BANGOR, Maine — Bangor is about to revamp regulations regarding what and how you burn during backyard barbecues and nighttime chats around the campfire.
After a group of residents in the area of Garland Street and Forest Avenue came to the city last month seeking relief from a neighbor’s large, frequent bonfires that sent smoke wafting across the neighborhood, Bangor City Solicitor Norm Heitmann and Fire Chief Scott Lucas sat down to iron out revisions to the city’s open burning ordinance.
The proposed ordinance would make a number of changes. Under current rules, no one is allowed to light a bonfire or “other exposed fire” in the city without a permit from the fire department, whether you have a fire bowl, outdoor fireplace, chiminea or other device meant to contain fire or not.
That regulation didn’t make a lot of sense, according to Heitmann, so it has been softened. Fire officials make relatively frequent house calls in summer months to approve burn plans, according to Lucas. Still, it’s likely many people never bother to call the department before setting off a small fire on their property to cook or sit around and chat.
Under the new version of the ordinance, people can light a fire in their backyard for recreational purposes without a permit, as long as they have a bowl or other item designed to contain the fire.
Campfires or fires contained by items not designed to do so, such as cinder blocks, will still need to be permitted.
The ordinance also would add several new requirements, many of which were borrowed from U.S. Environmental Protection Agency guidelines and similar ordinances in Portland and other municipalities.
Recreational fires must be a safe distance from buildings, decks, trees and property lines. The fire pit or fire ring must be less than 3 feet in diameter, and material can’t be piled more than 2 feet high to keep the size of the fire down.
What cannot be burned in an outdoor fire includes trash, cardboard, plastic, foam, construction debris, pressure-treated or painted wood, wet wood, rotted wood, diseased wood, moldy wood or leaves. The restrictions are intended, in large part, to prevent hazardous smoke and fumes from hitting the noses of neighbors.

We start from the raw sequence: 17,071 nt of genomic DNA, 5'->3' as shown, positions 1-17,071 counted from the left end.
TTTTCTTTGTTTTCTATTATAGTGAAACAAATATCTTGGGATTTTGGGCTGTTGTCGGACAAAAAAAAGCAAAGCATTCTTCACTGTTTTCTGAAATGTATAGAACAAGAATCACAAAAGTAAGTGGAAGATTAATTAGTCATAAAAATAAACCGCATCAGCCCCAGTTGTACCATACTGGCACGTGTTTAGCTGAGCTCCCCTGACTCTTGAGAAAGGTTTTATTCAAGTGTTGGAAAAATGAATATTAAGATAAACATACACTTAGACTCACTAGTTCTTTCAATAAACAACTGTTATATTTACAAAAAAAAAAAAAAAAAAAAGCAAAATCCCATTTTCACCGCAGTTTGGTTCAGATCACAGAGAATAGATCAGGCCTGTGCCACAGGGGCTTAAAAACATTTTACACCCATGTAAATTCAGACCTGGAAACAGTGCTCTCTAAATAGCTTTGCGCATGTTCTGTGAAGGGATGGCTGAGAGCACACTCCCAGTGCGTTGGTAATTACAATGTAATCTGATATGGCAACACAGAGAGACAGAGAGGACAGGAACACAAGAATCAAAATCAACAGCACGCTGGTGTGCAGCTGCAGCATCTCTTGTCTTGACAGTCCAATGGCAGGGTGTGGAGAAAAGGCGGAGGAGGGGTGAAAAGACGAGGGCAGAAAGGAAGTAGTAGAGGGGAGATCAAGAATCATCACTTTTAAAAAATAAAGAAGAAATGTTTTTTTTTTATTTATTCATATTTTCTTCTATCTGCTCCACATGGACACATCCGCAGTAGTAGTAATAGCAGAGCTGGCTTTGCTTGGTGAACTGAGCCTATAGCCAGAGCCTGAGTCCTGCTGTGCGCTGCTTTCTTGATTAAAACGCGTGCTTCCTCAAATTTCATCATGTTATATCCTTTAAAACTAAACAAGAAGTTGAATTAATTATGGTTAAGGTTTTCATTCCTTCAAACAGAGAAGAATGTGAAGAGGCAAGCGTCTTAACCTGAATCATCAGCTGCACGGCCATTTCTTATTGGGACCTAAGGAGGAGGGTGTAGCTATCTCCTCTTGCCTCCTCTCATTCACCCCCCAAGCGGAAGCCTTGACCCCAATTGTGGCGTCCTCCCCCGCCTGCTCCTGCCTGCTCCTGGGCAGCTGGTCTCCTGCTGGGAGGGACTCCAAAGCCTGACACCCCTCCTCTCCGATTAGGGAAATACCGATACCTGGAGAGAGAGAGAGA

For any outdoor fire, a “responsible person” must be present at all times. A garden hose, bucket of water or fire extinguisher must be close by. No burning will be allowed if wind is blowing more than 15 miles per hour or if the State Forest Division has classified a Class 1 or 2 fire danger.
Also, renters or visitors to a public or private property must be able to prove they have permission from the owner to have a recreational fire on their property.
If the fire department receives a complaint about a fire, someone from the department will be sent to the site to determine whether the rules are being followed. If not, the new version of the ordinance lays out more stringent penalties.
The fine for violating this statute will be at least $250. In especially dangerous situations or instances in which the resident repeatedly violates public safety, the fire department may revoke the right to burn for a year.
These penalties wouldn’t be levied against anyone who is willing to work with fire officials or was unaware of the rules, Heitmann said.
Heitmann compared this ordinance to the disruptive properties ordinance the city adopted in early 2013. That also was formed largely in response to complaints from a small group of residents surrounding one particular apartment building in Bangor.
The city has yet to issue that ordinance to a single property owner.
“Like a good ordinance should, that one got the word out, and people haven’t violated it,” Heitmann said.
These rules won’t be an issue for anyone who burns the way they should burn, he added.
The council is expected to vote on the revised ordinance during its next meeting at 7:30 p.m. Monday, June 23, at city hall.